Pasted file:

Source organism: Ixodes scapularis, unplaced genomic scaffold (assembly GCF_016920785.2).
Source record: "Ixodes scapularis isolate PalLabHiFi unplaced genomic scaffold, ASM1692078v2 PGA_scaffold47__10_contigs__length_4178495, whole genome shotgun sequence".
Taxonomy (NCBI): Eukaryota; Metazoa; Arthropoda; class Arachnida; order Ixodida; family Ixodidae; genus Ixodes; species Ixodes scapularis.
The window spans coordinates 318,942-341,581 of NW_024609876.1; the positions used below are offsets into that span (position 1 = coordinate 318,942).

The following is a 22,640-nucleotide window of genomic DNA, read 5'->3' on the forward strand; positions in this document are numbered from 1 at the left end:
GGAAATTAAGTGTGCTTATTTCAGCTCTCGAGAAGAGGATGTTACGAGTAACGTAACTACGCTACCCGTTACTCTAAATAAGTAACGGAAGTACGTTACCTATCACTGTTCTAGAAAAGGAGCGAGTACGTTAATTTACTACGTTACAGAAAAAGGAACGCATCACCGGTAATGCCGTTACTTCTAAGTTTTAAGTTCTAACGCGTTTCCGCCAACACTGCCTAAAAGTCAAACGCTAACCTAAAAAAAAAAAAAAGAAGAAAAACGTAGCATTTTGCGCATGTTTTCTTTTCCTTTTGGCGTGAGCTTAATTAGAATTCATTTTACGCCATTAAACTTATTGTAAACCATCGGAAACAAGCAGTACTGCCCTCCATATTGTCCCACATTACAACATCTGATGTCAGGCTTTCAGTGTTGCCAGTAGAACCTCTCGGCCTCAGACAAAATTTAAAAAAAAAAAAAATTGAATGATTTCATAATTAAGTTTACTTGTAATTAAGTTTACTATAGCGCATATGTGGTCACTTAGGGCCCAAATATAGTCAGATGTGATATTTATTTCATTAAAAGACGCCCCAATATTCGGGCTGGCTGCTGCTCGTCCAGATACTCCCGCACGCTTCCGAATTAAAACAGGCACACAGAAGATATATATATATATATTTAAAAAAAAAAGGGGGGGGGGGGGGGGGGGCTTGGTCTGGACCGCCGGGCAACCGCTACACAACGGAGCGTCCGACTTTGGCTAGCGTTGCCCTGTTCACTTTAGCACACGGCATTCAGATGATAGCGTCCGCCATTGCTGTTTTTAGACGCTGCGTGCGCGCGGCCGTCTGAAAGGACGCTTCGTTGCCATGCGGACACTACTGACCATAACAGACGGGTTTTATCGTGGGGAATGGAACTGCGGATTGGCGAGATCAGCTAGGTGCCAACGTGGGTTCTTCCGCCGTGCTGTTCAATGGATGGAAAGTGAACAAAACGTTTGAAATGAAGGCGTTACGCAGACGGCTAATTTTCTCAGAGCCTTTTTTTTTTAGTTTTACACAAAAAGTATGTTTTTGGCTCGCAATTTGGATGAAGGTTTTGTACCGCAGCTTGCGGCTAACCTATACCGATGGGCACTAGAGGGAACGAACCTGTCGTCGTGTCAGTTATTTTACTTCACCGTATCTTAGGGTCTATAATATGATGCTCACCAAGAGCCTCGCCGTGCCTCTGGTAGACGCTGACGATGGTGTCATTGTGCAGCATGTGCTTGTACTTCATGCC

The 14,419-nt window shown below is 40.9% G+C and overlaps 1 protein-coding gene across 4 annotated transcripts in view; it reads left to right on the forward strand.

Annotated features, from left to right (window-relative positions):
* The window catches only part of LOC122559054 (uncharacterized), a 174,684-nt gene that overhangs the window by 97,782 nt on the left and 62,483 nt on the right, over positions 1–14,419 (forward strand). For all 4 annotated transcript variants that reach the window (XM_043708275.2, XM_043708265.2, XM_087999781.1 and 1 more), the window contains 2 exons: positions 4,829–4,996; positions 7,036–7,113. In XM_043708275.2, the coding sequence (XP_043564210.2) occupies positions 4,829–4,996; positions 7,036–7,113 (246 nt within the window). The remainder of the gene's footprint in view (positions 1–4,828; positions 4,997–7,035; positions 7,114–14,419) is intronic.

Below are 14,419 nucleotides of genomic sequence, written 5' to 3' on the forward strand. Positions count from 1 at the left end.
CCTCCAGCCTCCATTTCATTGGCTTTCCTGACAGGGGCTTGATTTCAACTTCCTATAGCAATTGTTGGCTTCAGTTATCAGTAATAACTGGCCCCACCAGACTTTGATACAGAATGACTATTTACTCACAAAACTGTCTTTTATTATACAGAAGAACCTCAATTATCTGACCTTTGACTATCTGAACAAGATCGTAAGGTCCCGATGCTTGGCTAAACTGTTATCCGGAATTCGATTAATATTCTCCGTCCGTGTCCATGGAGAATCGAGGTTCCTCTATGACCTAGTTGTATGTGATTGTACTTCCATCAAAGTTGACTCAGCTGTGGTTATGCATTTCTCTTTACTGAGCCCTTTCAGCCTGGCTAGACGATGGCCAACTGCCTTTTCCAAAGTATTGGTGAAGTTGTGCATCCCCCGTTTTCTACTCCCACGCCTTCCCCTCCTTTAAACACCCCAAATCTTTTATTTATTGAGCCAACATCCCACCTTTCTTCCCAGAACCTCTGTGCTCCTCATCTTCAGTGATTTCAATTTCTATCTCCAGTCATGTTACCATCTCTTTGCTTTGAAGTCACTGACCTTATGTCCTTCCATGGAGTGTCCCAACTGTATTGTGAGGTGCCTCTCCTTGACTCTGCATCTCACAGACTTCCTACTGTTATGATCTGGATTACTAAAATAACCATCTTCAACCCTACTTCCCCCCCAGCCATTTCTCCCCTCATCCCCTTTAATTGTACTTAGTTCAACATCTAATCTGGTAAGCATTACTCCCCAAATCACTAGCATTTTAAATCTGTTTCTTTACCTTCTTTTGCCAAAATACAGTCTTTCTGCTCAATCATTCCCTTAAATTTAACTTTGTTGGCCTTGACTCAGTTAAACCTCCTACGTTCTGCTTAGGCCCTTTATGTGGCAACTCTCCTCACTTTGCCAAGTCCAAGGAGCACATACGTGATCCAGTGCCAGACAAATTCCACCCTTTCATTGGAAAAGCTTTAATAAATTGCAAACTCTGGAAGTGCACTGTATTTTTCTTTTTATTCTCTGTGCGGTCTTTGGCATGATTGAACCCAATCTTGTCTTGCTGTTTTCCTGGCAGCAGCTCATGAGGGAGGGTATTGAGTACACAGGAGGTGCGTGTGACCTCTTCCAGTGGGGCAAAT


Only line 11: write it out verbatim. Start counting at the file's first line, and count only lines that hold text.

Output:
CCTCCAGCCTCCATTTCATTGGCTTTCCTGACAGGGGCTTGATTTCAACTTCCTATAGCAATTGTTGGCTTCAGTTATCAGTAATAACTGGCCCCACCAGACTTTGATACAGAATGACTATTTACTCACAAAACTGTCTTTTATTATACAGAAGAACCTCAATTATCTGACCTTTGACTATCTGAACAAGATCGTAAGGTCCCGATGCTTGGCTAAACTGTTATCCGGAATTCGATTAATATTCTCCGTCCGTGTCCATGGAGAATCGAGGTTCCTCTATGACCTAGTTGTATGTGATTGTACTTCCATCAAAGTTGACTCAGCTGTGGTTATGCATTTCTCTTTACTGAGCCCTTTCAGCCTGGCTAGACGATGGCCAACTGCCTTTTCCAAAGTATTGGTGAAGTTGTGCATCCCCCGTTTTCTACTCCCACGCCTTCCCCTCCTTTAAACACCCCAAATCTTTTATTTATTGAGCCAACATCCCACCTTTCTTCCCAGAACCTCTGTGCTCCTCATCTTCAGTGATTTCAATTTCTATCTCCAGTCATGTTACCATCTCTTTGCTTTGAAGTCACTGACCTTATGTCCTTCCATGGAGTGTCCCAACTGTATTGTGAGGTGCCTCTCCTTGACTCTGCATCTCACAGACTTCCTACTGTTATGATCTGGATTACTAAAATAACCATCTTCAACCCTACTTCCCCCCCAGCCATTTCTCCCCTCATCCCCTTTAATTGTACTTAGTTCAACATCTAATCTGGTAAGCATTACTCCCCAAATCACTAGCATTTTAAATCTGTTTCTTTACCTTCTTTTGCCAAAATACAGTCTTTCTGCTCAATCATTCCCTTAAATTTAACTTTGTTGGCCTTGACTCAGTTAAACCTCCTACGTTCTGCTTAGGCCCTTTATGTGGCAACTCTCCTCACTTTGCCAAGTCCAAGGAGCACATACGTGATCCAGTGCCAGACAAATTCCACCCTTTCATTGGAAAAGCTTTAATAAATTGCAAACTCTGGAAGTGCACTGTATTTTTCTTTTTATTCTCTGTGCGGTCTTTGGCATGATTGAACCCAATCTTGTCTTGCTGTTTTCCTGGCAGCAGCTCATGAGGGAGGGTATTGAGTACACAGGAGGTGCGTGTGACCTCTTCCAGTGGGGCAAAT